If you let it stand for a bit, the cooling off time lets the juices migrate to the center of the meat, retaining the flavor and juiciness.  For a large cut of meat, let it rest for about 20 minutes; chicken breasts and individual steaks just need 5 minutes.  If you’re worried about keeping it warm, loosely tent aluminum foil over the meat.

3.  You turn the food too often. 

I’m getting better at this, but the fact remains.  It’s tempting to turn your nicely breaded chicken breasts or fish fillet in the skillet too soon.  All this dones is scrape your breading or seasoning off the meat, resulting in not a nice crust but a soggy bottom.  Learning not to turn the meat or rush the cooking was so hard for me.  I kept thinking I was burning the bottom, but if you have enough fat (olive oil, butter, cooking spray, whatever) to saute or fry, you need to let it cook at medium heat until you can easily slide a spatula or tongs underneath and it lifts easily away from the pan.  As Cooking Light says pithily, “It’ll release from the pan when it’s ready.  Don’t try to pry it up – the crust will stick to the pan, not the chicken.”  And don’t forget to let it rest before serving!

Roasted Asparagus

 Frank actually hates asparagus, but I love them and have avoided them through 4 years of marriage.  But last night, to spice up a dull Monday and just be overtly rebellious in general, I decided to risk it all and cook asparagus with our grilled pork chops and lake rice.

I know you’re all thinking, what a terrible wife, I make him eat vegetables, but I did.  I admit it.  And guess what?  He really liked them…enough to where he said I could even make them again!  I love nothing more than victory, especially when I’m right.  Enjoy these simple, healthy, colorful veggies with just about any kind of entree or main dish.  They are just starting to peak, too…asparagus is at its best in the Spring.

Roasted Asparagus

  • 1 bushel of asparagus (look for brightly colored, tightly packed at the tips)
  • 1 tablespoon of olive oil
  • salt
  • 1/2 fresh lemon

Preheat oven to 400.  Take the asparagus, wash and break them off at the ends.  BEGINNERS TIP:  asparagus will naturally break at a certain point near the bottom, if you slightly bend it to snap off the bottom.  It’s kinda fun.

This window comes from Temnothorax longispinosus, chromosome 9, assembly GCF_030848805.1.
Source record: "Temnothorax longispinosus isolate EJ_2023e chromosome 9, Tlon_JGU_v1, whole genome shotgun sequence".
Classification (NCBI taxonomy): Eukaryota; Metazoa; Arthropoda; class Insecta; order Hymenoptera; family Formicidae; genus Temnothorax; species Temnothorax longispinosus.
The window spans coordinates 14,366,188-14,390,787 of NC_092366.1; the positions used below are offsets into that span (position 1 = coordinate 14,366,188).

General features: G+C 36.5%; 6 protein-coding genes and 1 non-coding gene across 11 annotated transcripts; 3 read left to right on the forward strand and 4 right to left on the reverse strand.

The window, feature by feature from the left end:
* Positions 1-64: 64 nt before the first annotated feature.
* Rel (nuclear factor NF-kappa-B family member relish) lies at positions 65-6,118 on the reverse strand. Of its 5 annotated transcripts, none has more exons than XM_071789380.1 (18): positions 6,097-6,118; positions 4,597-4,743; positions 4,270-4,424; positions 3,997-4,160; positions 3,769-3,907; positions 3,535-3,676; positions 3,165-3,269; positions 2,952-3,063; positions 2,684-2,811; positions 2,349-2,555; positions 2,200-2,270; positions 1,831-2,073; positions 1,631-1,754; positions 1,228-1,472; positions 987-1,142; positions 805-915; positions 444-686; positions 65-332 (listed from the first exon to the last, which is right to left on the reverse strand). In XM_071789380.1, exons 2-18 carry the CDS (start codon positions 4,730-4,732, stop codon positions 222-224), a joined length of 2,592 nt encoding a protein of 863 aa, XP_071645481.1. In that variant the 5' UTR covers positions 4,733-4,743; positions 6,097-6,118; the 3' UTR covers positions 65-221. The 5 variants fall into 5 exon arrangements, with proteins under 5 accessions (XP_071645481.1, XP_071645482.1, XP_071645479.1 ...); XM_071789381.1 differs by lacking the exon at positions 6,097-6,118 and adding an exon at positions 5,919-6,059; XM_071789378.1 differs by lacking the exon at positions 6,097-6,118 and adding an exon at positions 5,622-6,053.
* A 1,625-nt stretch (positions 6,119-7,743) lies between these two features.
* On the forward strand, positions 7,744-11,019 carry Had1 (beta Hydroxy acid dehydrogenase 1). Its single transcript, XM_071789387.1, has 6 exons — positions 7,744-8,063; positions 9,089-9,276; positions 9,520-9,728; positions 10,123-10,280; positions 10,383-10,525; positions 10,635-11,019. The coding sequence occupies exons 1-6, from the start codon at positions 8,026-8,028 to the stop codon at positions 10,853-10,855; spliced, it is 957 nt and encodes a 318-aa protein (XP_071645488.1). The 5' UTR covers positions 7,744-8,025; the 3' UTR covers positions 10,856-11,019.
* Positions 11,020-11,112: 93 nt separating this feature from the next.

Place the asparagus on an aluminum foil-lined cookie sheet and drizzle the olive oil over them, rolling them around to coat them well.  Salt them to taste and then roast at 400 for about 10 minutes.  Don’t leave them in too long or they will char and shrivel up (not good). 

Right before serving, squeeze a half of a fresh lemon over them and serve immediately.

Grilled Chicken Salad

Yes, another dinner salad.  But this one might be my favorite so far.  I borrowed the idea from my friend Jennifer’s fantastic and much-better-done blog,  I adapted it slightly from her recipe, but essentially the idea is exactly the same. 

As with some of my more recent posts, I’m kind of over winter food and craving the fresh veggies and lighter fare that comes with warmer weather.  This salad is a perfect example of a healthy, fast weeknight supper.  And the dressing is the best part — it’s a delicious, light type of honey mustard dressing that is super-fast to whip up.  I can’t wait to make this in a few months and eat on the patio with a cold glass of Sauvignon Blanc.

Grilled Chicken Salad

  • 2 boneless, skinless chicken breasts
  • bottled Italian dressing
  • any type of preferred greens (we used green leaf lettuce here, but spring mix would be great!)
  • 1 cup of sliced stawberries, washed and dried
  • 1 chopped avocado
  • toasted sliced almonds (see below for how to toast almonds…this really brings out their flavor)
  • S&P to taste


  • 3 tbsp honey
  • 2 tbsp mayo
  • 3 tbsp dijon mustard
  • 2 tbsp olive oil
  • 1 tsp apple cider vinegar

   Preheat grill to 400.  Marinate chicken in Italian dressing ( about 1/4 cup total, just eyeball it) and S&P in a Ziplock baggie for 4-6 hours.  *If you don’t have time, don’t worry about it, just douse them with the dressing and throw on the grill.  Allowing the chicken to marinate over time just makes it more tender, but you can over-marinate chicken, especially with acidic marinades because the acid begins to break down the flesh over time, making the it mushy.  Here is a great article on smart marinating tricks.

Anyways, moving on.  Grill your chicken, about 10 minutes on either side.  While the chicken cooks, wash and shred your greens, slice strawberries and avocado and toast your almonds.  To toast sliced almonds, pour the amount you want (we use about 1/4 cup for this salad) into a small, 8″ stainless steel skillet (or whatever you have) and set it over low heat.  Watch them closely and toss them using the handle to move the skillet back and forth over the eye to get them toasted evenly.  You’ll know when they are ready, you can begin to smell the toasted flavor.  Remove from heat as soon as they are lightly browned.

To make the dressing, just whisk together the ingredients listed above in a separate small bowl.  We mixed the cut-up chicken into the salad with the other toppings, but added our own dressing to control the desired amount.